I have a couple Midwest IPAs for you this week, starting with a brewery from Chicago that is making their first appearance on BBG.
Let’s welcome Finch Beer Co. and their Plumage.
Finch Beer Co. began in Chicago’s Albany Park neighborhood in 2011 but just last year moved to their new brewhouse which is just a few blocks north of the United Center and just 400 feet away from Chicago juggernaut Goose Island.
Currently they’re canning nine different brews, including their famous DIPA, Hardcore Chimera, and their kettle sour, Tacocat. But I have one of their newer released – Plumage.
Plumage is an America IPA brewed with Citra and Blanc hops. The six-pack runs the average $10 and inside every can are 55 IBU and a 6.5% ABV.
This IPA poured a copper color with just under two fingers of head protecting the liquid below. The sticky, dense eggshell white foam had some nice staying power and slowly fizzled away, leaving some solid lacing to the top of my glass as it disappeared.
The aroma was that of hops and sticky sweet lemon candy; like Lemonheads or those sugar-coated lemon drops every grandma seems to have. The citrus controlled the smell with notes of lemons and tropical fruit, with some malty sweetness and just a dash of pine lingering behind it all.
My first taste began with just a tiny dash of carbonation before the hops kicked the flavors into high gear.
Up front the malts actually led the way with a sweet, caramel flavor while the Blanc hops sat behind and added some herbal and floral notes, like that of lemongrass, and a dash of white wine grapes.
Towards the middle the hops really showcase themselves and hit my taste buds with a dash of bitterness and some lemon, grapefruit, and other citrus fruits. The Blanc hops continue to provide a sweet grapey flavor and earthy undertones to it all which balances much better with the Citra hops than the malts up front.
As it ends, it does so surprisingly clean. There is no real aftertaste left stuck on my tongue, no real dry feeling, nothing. It simply ends with a flash of citrusy bitterness and then fizzles out.
Plumage, as it did from the very beginning, has some great lacing to it. Each swig was clearly marked with a solid line of bubbles, indicating exactly where the beer was before I took the sip.
Overall, this was a very solid IPA. That sticky-sweetness from the aroma didn’t carry over to the taste and I’m really glad it really didn’t leave a resinous finish clinging to my tongue at the end as some beers with that sugary scent have been known to do.
The flavors won’t amaze you but they are certainly very tasty and have a nice balance with the malts. Plumage is a solid, sessionable IPA and the whole sixer could easily be downed in an evening. But, with the 6.5% ABV, it’s probably best to spread it out over two days. Or not, whatever…after all, I’m not your mom.
Next up, from the Mitten, Odd Side Ales’ and one of their newer SMaSH beers.
Odd Side Ales comes from Grand Haven, Michigan and has been around since 2010. In the past eight years they’ve been steadily growing and can now be found in a few states around the area but are mostly still just in Michigan and the Chicagoland area from what I’ve seen.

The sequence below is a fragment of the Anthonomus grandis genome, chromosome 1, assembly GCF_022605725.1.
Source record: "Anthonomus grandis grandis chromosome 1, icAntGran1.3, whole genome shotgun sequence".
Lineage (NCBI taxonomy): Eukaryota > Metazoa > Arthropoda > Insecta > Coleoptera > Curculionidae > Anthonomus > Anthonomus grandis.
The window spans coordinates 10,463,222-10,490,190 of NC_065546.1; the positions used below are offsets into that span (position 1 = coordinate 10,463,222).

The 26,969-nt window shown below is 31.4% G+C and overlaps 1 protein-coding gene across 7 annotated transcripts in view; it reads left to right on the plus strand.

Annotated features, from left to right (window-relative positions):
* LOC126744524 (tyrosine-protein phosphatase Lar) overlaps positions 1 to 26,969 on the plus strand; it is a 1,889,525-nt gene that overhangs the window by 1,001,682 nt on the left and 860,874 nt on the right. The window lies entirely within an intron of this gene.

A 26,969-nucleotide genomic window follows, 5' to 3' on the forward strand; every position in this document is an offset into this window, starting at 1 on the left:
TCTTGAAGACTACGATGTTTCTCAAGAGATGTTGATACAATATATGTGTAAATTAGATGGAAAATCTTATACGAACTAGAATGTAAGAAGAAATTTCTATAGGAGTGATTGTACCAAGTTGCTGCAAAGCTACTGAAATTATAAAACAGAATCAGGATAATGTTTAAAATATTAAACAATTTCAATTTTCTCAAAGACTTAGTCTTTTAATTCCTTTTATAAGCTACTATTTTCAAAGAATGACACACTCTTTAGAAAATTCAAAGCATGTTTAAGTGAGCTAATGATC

And, since I liked those brews so much, when I saw their newer SMaSH beer – Falcon Punch, an IPA made with French Pale Malt and Falconer’s Flight hops I was quick to grab a sixer.
Falcon Punch does indeed pack a punch, with an 8.5% ABV and 96 IBU, but the six-pack costs just a tad more at $10.99.
When poured, it was a light orangey/copper color with moderate head building up. Just about a finger of bright, white foam topped the brew but quickly sizzled down to a thin dusting across the top.
There was subtle, blended aroma that featured earthy and floral notes, some pine, some light citrus, and a bready/crackery malt backing. The hop presence was strong, so I knew those IBU would be nipping at my taste buds, but in the aroma the malts added a sweetness that I was hoping would carry into the flavor.
My first sip began with a rush of carbonation that lingered for the duration of the sip, just slowly tingling my taste buds throughout it all.
The flavors pushed their way forward over the carbonation and, up front, led with a burst of lemon, tangerine, and grapefruit while the Falconer’s Flight hops also imparted a bitterness that stuck to the back of my tongue.
Around the midway point the hops switched gears and abandoned the citrus flavors for the earthier tones, paving the way for some pine and nutty flavors to come forward. The malts then added some bready sweetness but it wasn’t really enough to cover the massive hop profile, allowing the bitter sting to continue.
As Falcon Punch ends there is one final push from the citrus, with a bright pop of lemon zest and orange before it begins to slowly fade away. After everything was said and done, there was a sticky residue and some dryness left on my tongue and, after every few sips, it was necessary for me to swig some water to clean it off.
Overall, Falcon Punch was decent. The bitterness was a bit overpowering on some occasions (coming from a guy that loves hops) and the aftertaste wasn’t my favorite…but, if you’re like me and like Falconer’s Flight hops, the flavors won’t (and didn’t) disappoint.